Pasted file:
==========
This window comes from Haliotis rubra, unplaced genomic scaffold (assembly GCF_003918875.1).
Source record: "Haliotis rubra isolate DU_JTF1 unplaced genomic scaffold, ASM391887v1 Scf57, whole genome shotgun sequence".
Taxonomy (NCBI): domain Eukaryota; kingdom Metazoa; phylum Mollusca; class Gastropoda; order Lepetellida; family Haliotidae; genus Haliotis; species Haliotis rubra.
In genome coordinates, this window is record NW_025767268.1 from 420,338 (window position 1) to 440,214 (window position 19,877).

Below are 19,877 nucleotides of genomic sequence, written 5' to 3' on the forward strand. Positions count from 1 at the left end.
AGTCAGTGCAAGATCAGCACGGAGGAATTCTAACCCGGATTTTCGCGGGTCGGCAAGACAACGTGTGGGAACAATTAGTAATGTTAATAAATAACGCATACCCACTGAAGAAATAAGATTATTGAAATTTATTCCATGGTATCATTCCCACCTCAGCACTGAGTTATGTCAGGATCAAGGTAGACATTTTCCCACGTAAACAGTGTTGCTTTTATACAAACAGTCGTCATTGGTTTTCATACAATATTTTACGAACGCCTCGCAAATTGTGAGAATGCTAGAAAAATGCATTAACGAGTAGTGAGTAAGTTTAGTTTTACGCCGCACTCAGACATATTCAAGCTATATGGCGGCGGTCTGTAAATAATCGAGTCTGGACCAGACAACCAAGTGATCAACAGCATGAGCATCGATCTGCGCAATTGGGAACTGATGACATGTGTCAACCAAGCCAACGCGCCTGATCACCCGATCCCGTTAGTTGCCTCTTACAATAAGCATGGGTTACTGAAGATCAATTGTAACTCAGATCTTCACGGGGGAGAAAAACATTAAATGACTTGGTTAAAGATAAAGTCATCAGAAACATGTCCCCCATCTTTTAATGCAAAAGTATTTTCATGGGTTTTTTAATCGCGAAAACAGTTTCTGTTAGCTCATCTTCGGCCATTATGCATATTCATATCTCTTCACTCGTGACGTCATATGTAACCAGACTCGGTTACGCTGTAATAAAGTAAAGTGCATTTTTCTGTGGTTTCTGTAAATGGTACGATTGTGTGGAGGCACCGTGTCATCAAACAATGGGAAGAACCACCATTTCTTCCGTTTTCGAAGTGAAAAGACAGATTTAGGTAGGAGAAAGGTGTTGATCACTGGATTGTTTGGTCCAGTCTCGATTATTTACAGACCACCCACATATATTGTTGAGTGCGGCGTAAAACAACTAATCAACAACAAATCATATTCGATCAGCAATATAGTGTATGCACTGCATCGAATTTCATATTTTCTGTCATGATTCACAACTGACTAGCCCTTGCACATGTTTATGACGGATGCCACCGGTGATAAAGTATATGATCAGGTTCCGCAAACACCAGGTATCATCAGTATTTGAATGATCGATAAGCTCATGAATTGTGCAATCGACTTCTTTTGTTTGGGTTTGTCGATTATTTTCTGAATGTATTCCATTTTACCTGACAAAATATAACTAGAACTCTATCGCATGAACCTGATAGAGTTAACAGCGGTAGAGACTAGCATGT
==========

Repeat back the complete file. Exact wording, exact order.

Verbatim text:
This window comes from Haliotis rubra, unplaced genomic scaffold (assembly GCF_003918875.1).
Source record: "Haliotis rubra isolate DU_JTF1 unplaced genomic scaffold, ASM391887v1 Scf57, whole genome shotgun sequence".
Taxonomy (NCBI): domain Eukaryota; kingdom Metazoa; phylum Mollusca; class Gastropoda; order Lepetellida; family Haliotidae; genus Haliotis; species Haliotis rubra.
In genome coordinates, this window is record NW_025767268.1 from 420,338 (window position 1) to 440,214 (window position 19,877).

Below are 19,877 nucleotides of genomic sequence, written 5' to 3' on the forward strand. Positions count from 1 at the left end.
AGTCAGTGCAAGATCAGCACGGAGGAATTCTAACCCGGATTTTCGCGGGTCGGCAAGACAACGTGTGGGAACAATTAGTAATGTTAATAAATAACGCATACCCACTGAAGAAATAAGATTATTGAAATTTATTCCATGGTATCATTCCCACCTCAGCACTGAGTTATGTCAGGATCAAGGTAGACATTTTCCCACGTAAACAGTGTTGCTTTTATACAAACAGTCGTCATTGGTTTTCATACAATATTTTACGAACGCCTCGCAAATTGTGAGAATGCTAGAAAAATGCATTAACGAGTAGTGAGTAAGTTTAGTTTTACGCCGCACTCAGACATATTCAAGCTATATGGCGGCGGTCTGTAAATAATCGAGTCTGGACCAGACAACCAAGTGATCAACAGCATGAGCATCGATCTGCGCAATTGGGAACTGATGACATGTGTCAACCAAGCCAACGCGCCTGATCACCCGATCCCGTTAGTTGCCTCTTACAATAAGCATGGGTTACTGAAGATCAATTGTAACTCAGATCTTCACGGGGGAGAAAAACATTAAATGACTTGGTTAAAGATAAAGTCATCAGAAACATGTCCCCCATCTTTTAATGCAAAAGTATTTTCATGGGTTTTTTAATCGCGAAAACAGTTTCTGTTAGCTCATCTTCGGCCATTATGCATATTCATATCTCTTCACTCGTGACGTCATATGTAACCAGACTCGGTTACGCTGTAATAAAGTAAAGTGCATTTTTCTGTGGTTTCTGTAAATGGTACGATTGTGTGGAGGCACCGTGTCATCAAACAATGGGAAGAACCACCATTTCTTCCGTTTTCGAAGTGAAAAGACAGATTTAGGTAGGAGAAAGGTGTTGATCACTGGATTGTTTGGTCCAGTCTCGATTATTTACAGACCACCCACATATATTGTTGAGTGCGGCGTAAAACAACTAATCAACAACAAATCATATTCGATCAGCAATATAGTGTATGCACTGCATCGAATTTCATATTTTCTGTCATGATTCACAACTGACTAGCCCTTGCACATGTTTATGACGGATGCCACCGGTGATAAAGTATATGATCAGGTTCCGCAAACACCAGGTATCATCAGTATTTGAATGATCGATAAGCTCATGAATTGTGCAATCGACTTCTTTTGTTTGGGTTTGTCGATTATTTTCTGAATGTATTCCATTTTACCTGACAAAATATAACTAGAACTCTATCGCATGAACCTGATAGAGTTAACAGCGGTAGAGACTAGCATGT